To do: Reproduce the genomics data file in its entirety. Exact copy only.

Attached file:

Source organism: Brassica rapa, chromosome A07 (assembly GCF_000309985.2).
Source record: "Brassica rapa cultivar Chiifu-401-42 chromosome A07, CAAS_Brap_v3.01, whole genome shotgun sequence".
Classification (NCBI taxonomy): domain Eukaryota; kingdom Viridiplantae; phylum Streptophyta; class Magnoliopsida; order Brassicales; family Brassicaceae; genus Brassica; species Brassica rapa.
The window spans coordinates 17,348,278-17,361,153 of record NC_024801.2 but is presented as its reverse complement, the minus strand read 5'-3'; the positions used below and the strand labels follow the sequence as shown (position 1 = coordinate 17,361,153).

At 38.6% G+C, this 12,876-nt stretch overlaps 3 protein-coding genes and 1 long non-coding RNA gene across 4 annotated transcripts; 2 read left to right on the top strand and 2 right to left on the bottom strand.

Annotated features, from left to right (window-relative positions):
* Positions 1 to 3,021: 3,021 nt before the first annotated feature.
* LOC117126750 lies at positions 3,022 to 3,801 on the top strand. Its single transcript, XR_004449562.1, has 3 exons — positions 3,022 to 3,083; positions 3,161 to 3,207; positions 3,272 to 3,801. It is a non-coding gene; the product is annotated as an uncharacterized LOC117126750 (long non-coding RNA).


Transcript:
Source organism: Brassica rapa, chromosome A07 (assembly GCF_000309985.2).
Source record: "Brassica rapa cultivar Chiifu-401-42 chromosome A07, CAAS_Brap_v3.01, whole genome shotgun sequence".
Classification (NCBI taxonomy): domain Eukaryota; kingdom Viridiplantae; phylum Streptophyta; class Magnoliopsida; order Brassicales; family Brassicaceae; genus Brassica; species Brassica rapa.
The window spans coordinates 17,348,278-17,361,153 of record NC_024801.2 but is presented as its reverse complement, the minus strand read 5'-3'; the positions used below and the strand labels follow the sequence as shown (position 1 = coordinate 17,361,153).

At 38.6% G+C, this 12,876-nt stretch overlaps 3 protein-coding genes and 1 long non-coding RNA gene across 4 annotated transcripts; 2 read left to right on the top strand and 2 right to left on the bottom strand.

Annotated features, from left to right (window-relative positions):
* Positions 1 to 3,021: 3,021 nt before the first annotated feature.
* LOC117126750 lies at positions 3,022 to 3,801 on the top strand. Its single transcript, XR_004449562.1, has 3 exons — positions 3,022 to 3,083; positions 3,161 to 3,207; positions 3,272 to 3,801. It is a non-coding gene; the product is annotated as an uncharacterized LOC117126750 (long non-coding RNA).